One of the most popular holiday movies of all time, White Christmas is out on DVD in a new “Anniversary Edition.” What anniversary is it? Why, the famous 55th anniversary, of course. They blew past the boring 50th and waited for the much more important 55th. Or maybe they just decided they needed a few dollars. Either way, a new DVD with new extras is available for your holiday needs.
The thing I never really thought about before, but noticed while watching the new “Anniversary Edition” DVD of 1954 musical White Christmas, is that if the title song wasn’t included, you’d have a movie that has almost nothing to do with Christmas. Take out Bing Crosby crooning the song at the beginning and a group rendition at the end and you could have an above-average Hollywood musical, rather than a perennial Christmas favorite.
Think about the plot. Bing Crosby and Danny Kaye are Army buddies who go on to become popular entertainers. The bachelors meet up with Rosemary Clooney and Vera-Ellen, sisters with talent but not many opportunities. While the boys woo the girls, the quartet heads up to the inn operated by the Crosby and Kaye’s old commanding General from WWII (Dean Jagger). The inn is in trouble, so before you can say, “Hey, kids, let’s put on a show,” Crosby and Kaye bring their whole company up to the location to put on lavish musical numbers that have absolutely nothing to do with Christmas. “Gee, I Wish I Was Back in the Army,” “Sisters,” “Mandy,” “Choreography,” “Love, You Didn’t Do Right by Me,” they all put you in the holiday spirit, am I right? No, because this is mostly a standard movie musical hung precariously on a mega-hit that Crosby had previously sung in Holiday Inn, a superior movie.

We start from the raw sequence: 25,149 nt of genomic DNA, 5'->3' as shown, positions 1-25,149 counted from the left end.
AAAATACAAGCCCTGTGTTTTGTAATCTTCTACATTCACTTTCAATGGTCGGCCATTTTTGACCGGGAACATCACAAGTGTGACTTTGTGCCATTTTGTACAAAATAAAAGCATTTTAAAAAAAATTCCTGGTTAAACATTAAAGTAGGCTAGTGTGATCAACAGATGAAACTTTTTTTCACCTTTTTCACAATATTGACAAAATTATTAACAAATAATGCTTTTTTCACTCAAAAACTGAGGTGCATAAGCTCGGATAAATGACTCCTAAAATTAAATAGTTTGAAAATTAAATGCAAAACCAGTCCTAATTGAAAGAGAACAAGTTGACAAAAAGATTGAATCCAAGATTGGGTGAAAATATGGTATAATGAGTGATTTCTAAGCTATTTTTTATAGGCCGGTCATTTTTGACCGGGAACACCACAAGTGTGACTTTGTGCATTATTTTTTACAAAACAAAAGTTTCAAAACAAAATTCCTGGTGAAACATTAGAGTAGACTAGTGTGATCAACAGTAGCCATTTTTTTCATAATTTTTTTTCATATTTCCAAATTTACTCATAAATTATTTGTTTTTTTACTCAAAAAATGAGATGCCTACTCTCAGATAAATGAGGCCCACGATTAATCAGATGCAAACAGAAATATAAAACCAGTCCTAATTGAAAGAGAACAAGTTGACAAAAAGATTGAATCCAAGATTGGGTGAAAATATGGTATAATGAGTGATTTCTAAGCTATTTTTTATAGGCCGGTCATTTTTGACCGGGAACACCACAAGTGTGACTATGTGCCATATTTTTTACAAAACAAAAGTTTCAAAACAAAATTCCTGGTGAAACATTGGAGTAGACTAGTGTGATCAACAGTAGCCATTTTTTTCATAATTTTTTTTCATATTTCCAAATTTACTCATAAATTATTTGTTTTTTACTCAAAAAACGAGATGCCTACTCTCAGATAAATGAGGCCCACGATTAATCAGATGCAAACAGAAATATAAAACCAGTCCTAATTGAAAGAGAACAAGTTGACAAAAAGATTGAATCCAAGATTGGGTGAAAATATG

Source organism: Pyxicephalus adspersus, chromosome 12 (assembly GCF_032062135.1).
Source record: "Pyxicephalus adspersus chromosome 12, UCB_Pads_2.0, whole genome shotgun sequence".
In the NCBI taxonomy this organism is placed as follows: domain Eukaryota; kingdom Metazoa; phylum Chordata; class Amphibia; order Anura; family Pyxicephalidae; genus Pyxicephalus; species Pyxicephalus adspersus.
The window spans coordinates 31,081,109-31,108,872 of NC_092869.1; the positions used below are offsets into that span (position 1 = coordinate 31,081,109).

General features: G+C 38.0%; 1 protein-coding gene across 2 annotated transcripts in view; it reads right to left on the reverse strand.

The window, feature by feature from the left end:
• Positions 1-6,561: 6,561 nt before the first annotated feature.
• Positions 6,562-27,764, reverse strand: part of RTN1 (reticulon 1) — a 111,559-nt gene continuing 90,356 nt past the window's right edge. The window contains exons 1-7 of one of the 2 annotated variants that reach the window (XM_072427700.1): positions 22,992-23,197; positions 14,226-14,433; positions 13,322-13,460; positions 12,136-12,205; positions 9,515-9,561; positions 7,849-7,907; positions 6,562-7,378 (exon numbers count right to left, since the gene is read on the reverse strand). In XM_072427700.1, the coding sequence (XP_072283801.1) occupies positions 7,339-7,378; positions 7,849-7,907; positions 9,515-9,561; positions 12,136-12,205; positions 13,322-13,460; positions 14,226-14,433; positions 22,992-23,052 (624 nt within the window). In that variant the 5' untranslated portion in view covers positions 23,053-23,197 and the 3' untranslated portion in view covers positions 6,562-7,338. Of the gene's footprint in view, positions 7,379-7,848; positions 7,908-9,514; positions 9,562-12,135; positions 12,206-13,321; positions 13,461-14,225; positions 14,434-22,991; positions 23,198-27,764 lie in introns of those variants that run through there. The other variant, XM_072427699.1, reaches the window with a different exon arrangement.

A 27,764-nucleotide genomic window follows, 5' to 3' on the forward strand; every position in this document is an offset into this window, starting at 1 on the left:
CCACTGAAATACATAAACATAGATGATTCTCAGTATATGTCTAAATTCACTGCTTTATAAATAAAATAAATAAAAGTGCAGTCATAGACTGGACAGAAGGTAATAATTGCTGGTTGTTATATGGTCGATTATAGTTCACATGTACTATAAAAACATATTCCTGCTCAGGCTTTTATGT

That doesn’t mean it’s not an entertaining film all the same. It features a fantastic group of Irving Berlin songs. Not just the big gorilla of Christmas songs, but patriotic songs, love songs, and comic songs. Crosby and Clooney are as good as it gets in delivering perfect renditions of these tunes. Vera-Ellen is an amazingly flexible dancer, and Danny Kaye does the comic second banana as well as anyone. The film was even directed by Michael Curtiz, who had previously directed Casablanca.
Still, it's hard to shake the feeling that it doesn’t really stand out from dozens of other good musicals of the same era. In fact, without the Christmas angle ensuring an annual appearance on TV or DVD, this movie probably wouldn’t be any better remembered than a lot of others. The relationship between Clooney and Crosby has the usual misunderstanding before the final reconciliation that you often find in movies of this type. Kaye is funny, but hardly unique or remarkable. Everything just feels tough to criticize but hard to rave about.
It is better remembered, however, and it does have a tenuous Christmas hook, so it’s worth a look, especially if you haven’t seen it or haven’t seen it in a few years. Maybe your kids have gotten into Glee and you want to show them what a real, old-fashioned musical was like. It is hard to find better music than Berlin or performers than these.